SACRAMENTO, Calif. — The high number of coronavirus infections and deaths among California's Latino communities is underscoring the state's shortage of culturally competent, Spanish-speaking doctors.
Medical experts fear the scarcity of Latino or Spanish-speaking doctors could lead to worse health outcomes for the state's Hispanic communities, who, so far, represent more than 700,000 COVID-19 cases and 10,000 virus-related deaths in California.
"You can't plant strawberries in your front room. You can't stay at home and be a farmworker. Hence, because they're more exposed, they're more likely to become infected," said Dr. David E. Hayes-Bautista, director of the Center for the Study of Latino Health and Culture at UCLA. "Now, at that point, the Latino doctor shortage suddenly becomes critical."
California is home to a large immigrant community with limited English proficiency. About 44% of Californians speak a language besides English at home, according to a study by the Latino Politics and Policy Initiative at UCLA. An analysis by the Public Policy Institute of California shows about 53% of immigrants say they speak Spanish — the most popular language among immigrants in the state — at home.
Yet researchers say physicians who speak Spanish are "the most under-represented in the physician workforce in California," according to the LPPI study. There are about 62 Spanish-speaking physicians for every 100,000 Spanish speakers in the state, the study shows.
Researchers of the study say culturally competent doctors who speak the language of their patients can lead to better health outcomes for patients. The connection between a patient and doctor instills trust, leading patients to be more forthcoming about their symptoms and receptive to receiving preventative health care.
"I had a question for my doctor and my husband asked me why I hadn't asked it: because first of all, they don't speak Spanish, and second of all, they don't look at me," one study participant told researchers.
That trust is essential for a community twice as likely to not have medical insurance. But historic mistrust and systemic racism in medical institutions among immigrant communities, according to Hayes-Bautista, can dissuade them from getting treatment.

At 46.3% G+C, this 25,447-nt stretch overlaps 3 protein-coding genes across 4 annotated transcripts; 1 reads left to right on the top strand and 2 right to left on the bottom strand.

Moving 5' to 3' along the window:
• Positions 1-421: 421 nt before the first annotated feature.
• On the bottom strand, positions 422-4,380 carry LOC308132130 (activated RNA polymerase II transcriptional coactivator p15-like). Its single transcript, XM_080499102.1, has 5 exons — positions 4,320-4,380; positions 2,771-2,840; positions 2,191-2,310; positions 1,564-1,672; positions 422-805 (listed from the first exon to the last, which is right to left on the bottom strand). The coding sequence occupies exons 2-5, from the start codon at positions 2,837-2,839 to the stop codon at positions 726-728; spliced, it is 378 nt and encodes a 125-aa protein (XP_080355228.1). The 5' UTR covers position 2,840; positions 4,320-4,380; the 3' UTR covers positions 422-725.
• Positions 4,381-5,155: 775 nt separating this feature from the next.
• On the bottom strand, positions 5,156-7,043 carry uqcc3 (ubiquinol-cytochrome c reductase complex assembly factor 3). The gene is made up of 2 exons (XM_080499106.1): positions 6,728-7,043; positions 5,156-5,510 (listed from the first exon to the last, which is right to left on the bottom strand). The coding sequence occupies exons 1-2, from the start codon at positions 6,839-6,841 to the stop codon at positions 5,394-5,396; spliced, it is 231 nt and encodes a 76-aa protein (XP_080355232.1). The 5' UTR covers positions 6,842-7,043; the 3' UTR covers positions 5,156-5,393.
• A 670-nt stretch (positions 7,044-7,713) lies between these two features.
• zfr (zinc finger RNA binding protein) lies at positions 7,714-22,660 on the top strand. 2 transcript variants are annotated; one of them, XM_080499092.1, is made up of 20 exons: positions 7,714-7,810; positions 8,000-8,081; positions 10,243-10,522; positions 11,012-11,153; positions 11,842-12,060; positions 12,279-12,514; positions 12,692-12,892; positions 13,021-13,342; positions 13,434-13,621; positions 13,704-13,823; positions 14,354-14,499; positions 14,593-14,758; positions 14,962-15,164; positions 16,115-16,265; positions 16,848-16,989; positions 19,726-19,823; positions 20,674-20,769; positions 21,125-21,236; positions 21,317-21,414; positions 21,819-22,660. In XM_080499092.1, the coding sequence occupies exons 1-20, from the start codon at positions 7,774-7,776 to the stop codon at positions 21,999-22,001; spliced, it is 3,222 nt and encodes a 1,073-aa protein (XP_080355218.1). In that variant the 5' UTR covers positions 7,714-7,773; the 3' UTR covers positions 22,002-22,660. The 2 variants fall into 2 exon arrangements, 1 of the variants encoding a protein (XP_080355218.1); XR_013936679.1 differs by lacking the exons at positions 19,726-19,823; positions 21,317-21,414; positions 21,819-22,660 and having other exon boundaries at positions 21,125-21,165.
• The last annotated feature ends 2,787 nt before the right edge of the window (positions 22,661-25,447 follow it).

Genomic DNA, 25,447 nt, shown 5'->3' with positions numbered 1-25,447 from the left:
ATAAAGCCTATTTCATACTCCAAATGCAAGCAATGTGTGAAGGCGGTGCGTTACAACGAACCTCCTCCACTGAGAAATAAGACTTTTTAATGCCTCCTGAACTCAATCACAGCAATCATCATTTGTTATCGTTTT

Hayes-Bautista said the reason Latinos are seeing higher infection and death rates than other groups is, in part, due to the fact that they are over-represented in jobs where socially distancing or limiting their exposure to the public is not possible.
In California, Latino workers are over-represented in meat-packing, construction, food service and agricultural industries, he said.
California's Latino physician shortage is partly a result of medical schools admitting and graduating few Latino medical students, according to Hayes-Bautista. Up until the 1960s, California medical associations barred Latino and Black physicians from joining their groups, he said.
"We have this very long history of very conscious exclusion of Latinos for medical education from the medical associations," he said.
At the current rate California's medical schools are graduating Latino students, Hayes-Bautista said, "it will take 500 years to make up the shortage."
Of the 1,224 medical school students who graduated from California medical schools between 2019-20, 132 students, or 10.8%, identified as Latino, according to data from the Association of American Medical Colleges.
During the initial weeks of the pandemic when COVID-19 tests were scarce, patients needed a doctor's approval to obtain a test. The lack of access to Hispanic or Spanish-speaking doctors during the initial weeks of the pandemic, according to Hayes-Bautista, contributed to Latinos not getting tested for COVID-19.
He said he witnessed Latino patients at a hospital in Boyle Heights receive their first COVID-19 test only after arriving at a hospital's emergency room to treat their worsening coronavirus symptoms.
"It's absolutely a public health issue to improve the diversity of people who go into healthcare professions," said Dr. Rob Oldham, Placer County director of health and human services, at a recent Latino Leadership Council forum.
In Placer County, where Latinos account for 15% of the population but represent 18% of cases, Oldman said the county used the help of promotores, also known as community health workers, to spread awareness to Latino communities about COVID-19 safeguards.
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